8.     The sole employee was sentenced to a year in prison for embezzling more than $42,000 from the Central Illinois Enforcement Group, a drug task force of local and state police officers.
9.     The Washington Township (OH) Fire Department has identified the man behind an alleged embezzlement. The amount is unknown. 
10.  The University of New Orleans Research and Technology Foundation was created to support research at the University of New Orleans has accounted for only $5.3 million of the more than $19 million it received from the Federal Emergency Management Agency for damage sustained during Hurricane Katrina, according to an audit by the Office of the Inspector General at the Department of Homeland Security.
11.  A retired Los Angeles police detective is accused of embezzling more than $150,000 from a foundation that represents black LAPD officers and employees-Oscar Joel Bryant Foundation.
Readers, weigh in as to what you think…please continue the tips (they are very helpful)
Nonprofit Imperative gathers its information principally from public documents...some of which are directly quoted. Virtually all cited are in some phase of criminal proceedings; some have not been charged, however there is money missing. On rare occasions, there may be duplicates.

Cites in various media:
Featured in print, broadcast, and online media outlets, including: Charity Navigator, Washington Post, National Enquirer, The Patriot-News, Vermont Public Radio, Miami Herald, National Public Radio, Huffington Post, The Sun News, In Touch, Atlanta Journal Constitution, Wall Street Journal (Profile, News and Photos), FOX2, ABC Spotlight on the News, WWJ Radio,, Marie Claire, Ethics World, Tactical Philanthropy, Aspen Philanthropy Newsletter, Harvard Business Review, Current Affairs, The Chronicle of Philanthropy, St. Petersburg Times, Board Room Insider, USA Today Topics, Accountants News,, Responsive Philanthropy Magazine, New York Times, Portfolio Magazine, The Virgin Islands Daily News, NANKAI (China) BUSINESS REVIEW, National Religious Broadcasters newsletter, The Charity Governance Blog, American Chronicle,  Palm Beach Post, Detroit Free Press, Oakland Press, Nonprofit World, Socially Responsible Business Forum, PNNOnline, Ohio Nonprofit Resources, Nonprofit Good Practice Guide, Nonprofit Startup Guide, Nonprofit Blog,  National Coalition of Homeless Newsletter, The Michigan Nonprofit Management Manual,, CORP! Magazine, Crain’s Michigan Nonprofit,, PhilanTopic, Nashville Free Press, Nonprofit Law Blog, Seniors World Chronicle, Carnegie Reporter, Assoc. of Certified Fraud Examiners Examiner, Worchester (MA) Telegram and Gazette, Carnegie Corporation of America, EO Tax Journal, Wikipedia: Non-profit Organizations; Parent: Wise Austin, Accountants News, Veterans Today, VPR News,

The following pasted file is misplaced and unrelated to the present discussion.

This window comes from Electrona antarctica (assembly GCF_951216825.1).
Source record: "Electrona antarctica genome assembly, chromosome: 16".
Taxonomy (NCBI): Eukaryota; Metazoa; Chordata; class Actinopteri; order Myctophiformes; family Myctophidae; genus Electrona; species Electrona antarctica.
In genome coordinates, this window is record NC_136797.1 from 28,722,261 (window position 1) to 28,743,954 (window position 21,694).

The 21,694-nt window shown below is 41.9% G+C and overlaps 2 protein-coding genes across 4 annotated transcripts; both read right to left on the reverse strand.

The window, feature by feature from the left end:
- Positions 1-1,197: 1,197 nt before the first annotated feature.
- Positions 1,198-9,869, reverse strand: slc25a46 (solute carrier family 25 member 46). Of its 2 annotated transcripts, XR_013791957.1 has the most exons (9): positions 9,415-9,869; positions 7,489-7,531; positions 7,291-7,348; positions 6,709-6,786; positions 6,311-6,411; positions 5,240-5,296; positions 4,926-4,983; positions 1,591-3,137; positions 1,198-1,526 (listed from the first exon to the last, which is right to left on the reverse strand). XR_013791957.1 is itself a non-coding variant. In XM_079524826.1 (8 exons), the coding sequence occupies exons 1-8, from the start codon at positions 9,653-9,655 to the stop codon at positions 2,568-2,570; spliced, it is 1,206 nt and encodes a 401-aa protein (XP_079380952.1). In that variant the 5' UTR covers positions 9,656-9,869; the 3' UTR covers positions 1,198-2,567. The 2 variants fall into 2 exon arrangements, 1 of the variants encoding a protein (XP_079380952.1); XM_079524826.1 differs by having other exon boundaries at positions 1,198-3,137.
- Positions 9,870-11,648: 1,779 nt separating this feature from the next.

• Silence: The Impending Threat to the Charitable Sector (Xlibris, 2011)
  • Nonprofits: On the Brink (iUniverse, 2006)
  • The Michigan Nonprofit Management Manual, Governance Section

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Phone: 248/324-3700
Gary Snyder is the author of Silence: The Impending Threat to the Charitable Sector (Xlibris, June, 2011) and Nonprofits: On the Brink (iUniverse, February, 2006) and articles in numerous publications. The books can be bought at,, Barnes and Noble (store)
© Gary R. Snyder, All Rights Reserved, 2014